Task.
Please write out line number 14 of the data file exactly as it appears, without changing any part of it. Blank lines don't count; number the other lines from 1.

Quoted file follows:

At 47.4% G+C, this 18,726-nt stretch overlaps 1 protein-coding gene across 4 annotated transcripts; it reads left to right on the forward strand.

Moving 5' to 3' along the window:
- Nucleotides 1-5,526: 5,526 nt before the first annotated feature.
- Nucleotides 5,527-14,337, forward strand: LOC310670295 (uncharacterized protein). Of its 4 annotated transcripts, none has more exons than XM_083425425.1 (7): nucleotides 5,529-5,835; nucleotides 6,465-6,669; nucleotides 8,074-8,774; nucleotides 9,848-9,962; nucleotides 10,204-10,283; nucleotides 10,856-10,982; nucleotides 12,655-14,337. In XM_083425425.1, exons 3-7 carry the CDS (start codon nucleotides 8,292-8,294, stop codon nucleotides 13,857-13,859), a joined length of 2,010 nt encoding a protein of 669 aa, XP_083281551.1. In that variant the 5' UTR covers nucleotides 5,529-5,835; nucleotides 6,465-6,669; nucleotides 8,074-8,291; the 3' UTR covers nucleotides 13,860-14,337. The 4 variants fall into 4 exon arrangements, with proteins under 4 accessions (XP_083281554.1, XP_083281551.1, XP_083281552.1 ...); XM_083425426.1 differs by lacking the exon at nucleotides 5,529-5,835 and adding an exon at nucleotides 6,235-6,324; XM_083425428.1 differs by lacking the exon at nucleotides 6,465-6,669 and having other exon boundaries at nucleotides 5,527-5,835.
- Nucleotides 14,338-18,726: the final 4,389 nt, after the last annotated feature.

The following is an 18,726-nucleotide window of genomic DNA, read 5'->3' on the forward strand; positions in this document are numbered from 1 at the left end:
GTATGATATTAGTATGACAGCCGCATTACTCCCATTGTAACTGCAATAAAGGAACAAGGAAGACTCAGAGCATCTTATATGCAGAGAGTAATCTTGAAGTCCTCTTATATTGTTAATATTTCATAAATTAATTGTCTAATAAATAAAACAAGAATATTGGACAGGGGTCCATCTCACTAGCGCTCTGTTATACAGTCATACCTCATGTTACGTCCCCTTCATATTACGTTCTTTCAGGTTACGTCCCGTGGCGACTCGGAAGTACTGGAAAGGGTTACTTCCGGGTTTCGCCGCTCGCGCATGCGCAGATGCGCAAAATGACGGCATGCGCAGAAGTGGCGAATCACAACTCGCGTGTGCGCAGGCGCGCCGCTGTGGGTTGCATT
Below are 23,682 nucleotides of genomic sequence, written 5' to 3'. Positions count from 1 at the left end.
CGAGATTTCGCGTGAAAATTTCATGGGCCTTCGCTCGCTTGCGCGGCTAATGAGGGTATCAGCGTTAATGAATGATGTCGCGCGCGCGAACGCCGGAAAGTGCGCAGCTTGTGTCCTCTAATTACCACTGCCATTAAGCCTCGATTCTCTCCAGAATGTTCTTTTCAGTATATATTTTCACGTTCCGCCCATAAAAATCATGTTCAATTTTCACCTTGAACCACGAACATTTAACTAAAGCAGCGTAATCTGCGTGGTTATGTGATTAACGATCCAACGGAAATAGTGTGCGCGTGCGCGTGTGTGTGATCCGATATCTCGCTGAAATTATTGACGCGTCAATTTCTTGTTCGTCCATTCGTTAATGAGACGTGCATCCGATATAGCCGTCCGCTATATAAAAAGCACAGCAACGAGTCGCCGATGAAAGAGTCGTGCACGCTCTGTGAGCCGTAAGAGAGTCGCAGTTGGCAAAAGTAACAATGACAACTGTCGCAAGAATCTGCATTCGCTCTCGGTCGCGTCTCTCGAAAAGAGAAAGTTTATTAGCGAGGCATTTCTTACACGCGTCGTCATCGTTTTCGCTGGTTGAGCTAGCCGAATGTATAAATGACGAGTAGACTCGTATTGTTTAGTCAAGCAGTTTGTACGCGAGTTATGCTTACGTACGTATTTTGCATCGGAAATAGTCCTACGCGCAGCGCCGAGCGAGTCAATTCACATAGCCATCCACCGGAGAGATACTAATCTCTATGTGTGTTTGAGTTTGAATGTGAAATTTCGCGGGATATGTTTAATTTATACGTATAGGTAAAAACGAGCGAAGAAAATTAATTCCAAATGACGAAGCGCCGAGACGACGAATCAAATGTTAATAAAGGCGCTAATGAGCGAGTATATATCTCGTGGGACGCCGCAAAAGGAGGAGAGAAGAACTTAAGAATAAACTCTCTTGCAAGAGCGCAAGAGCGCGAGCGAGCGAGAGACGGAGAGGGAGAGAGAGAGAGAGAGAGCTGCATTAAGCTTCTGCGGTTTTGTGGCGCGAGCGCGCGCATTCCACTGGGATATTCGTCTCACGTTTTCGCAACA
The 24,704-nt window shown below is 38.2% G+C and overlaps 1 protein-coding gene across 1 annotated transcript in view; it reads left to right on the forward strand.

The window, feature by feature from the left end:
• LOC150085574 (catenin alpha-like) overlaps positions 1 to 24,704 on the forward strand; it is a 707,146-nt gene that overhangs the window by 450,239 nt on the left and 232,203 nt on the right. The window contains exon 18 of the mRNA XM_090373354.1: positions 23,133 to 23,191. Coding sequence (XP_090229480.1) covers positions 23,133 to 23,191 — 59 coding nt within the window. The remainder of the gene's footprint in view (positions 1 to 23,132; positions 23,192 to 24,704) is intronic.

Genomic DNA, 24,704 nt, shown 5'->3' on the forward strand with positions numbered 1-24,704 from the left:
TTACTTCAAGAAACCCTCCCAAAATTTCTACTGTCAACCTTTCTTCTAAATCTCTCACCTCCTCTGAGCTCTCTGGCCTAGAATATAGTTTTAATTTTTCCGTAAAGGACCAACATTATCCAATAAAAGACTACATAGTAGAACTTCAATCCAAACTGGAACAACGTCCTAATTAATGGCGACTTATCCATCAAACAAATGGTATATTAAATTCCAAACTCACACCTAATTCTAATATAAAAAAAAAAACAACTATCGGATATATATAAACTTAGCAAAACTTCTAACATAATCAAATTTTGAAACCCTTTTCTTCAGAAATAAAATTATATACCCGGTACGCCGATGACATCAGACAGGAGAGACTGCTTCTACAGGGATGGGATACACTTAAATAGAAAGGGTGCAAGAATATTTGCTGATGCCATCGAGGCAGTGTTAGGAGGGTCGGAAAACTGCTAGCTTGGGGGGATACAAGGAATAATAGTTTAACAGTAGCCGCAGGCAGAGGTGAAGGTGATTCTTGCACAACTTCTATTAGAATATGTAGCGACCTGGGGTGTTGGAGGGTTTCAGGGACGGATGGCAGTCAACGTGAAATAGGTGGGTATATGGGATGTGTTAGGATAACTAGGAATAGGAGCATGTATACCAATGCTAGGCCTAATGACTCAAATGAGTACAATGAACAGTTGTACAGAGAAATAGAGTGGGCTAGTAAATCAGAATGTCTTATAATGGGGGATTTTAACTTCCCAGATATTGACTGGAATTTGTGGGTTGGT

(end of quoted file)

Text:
TTACTTCAAGAAACCCTCCCAAAATTTCTACTGTCAACCTTTCTTCTAAATCTCTCACCTCCTCTGAGCTCTCTGGCCTAGAATATAGTTTTAATTTTTCCGTAAAGGACCAACATTATCCAATAAAAGACTACATAGTAGAACTTCAATCCAAACTGGAACAACGTCCTAATTAATGGCGACTTATCCATCAAACAAATGGTATATTAAATTCCAAACTCACACCTAATTCTAATATAAAAAAAAAAACAACTATCGGATATATATAAACTTAGCAAAACTTCTAACATAATCAAATTTTGAAACCCTTTTCTTCAGAAATAAAATTATATACCCGGTACGCCGATGACATCAGACAGGAGAGACTGCTTCTACAGGGATGGGATACACTTAAATAGAAAGGGTGCAAGAATATTTGCTGATGCCATCGAGGCAGTGTTAGGAGGGTCGGAAAACTGCTAGCTTGGGGGGATACAAGGAATAATAGTTTAACAGTAGCCGCAGGCAGAGGTGAAGGTGATTCTTGCACAACTTCTATTAGAATATGTAGCGACCTGGGGTGTTGGAGGGTTTCAGGGACGGATGGCAGTCAACGTGAAATAGGTGGGTATATGGGATGTGTTAGGATAACTAGGAATAGGAGCATGTATACCAATGCTAGGCCTAATGACTCAAATGAGTACAATGAACAGTTGTACAGAGAAATAGAGTGGGCTAGTAAATCAGAATGTCTTATAATGGGGGATTTTAACTTCCCAGATATTGACTGGAATTTGTGGGTTGGT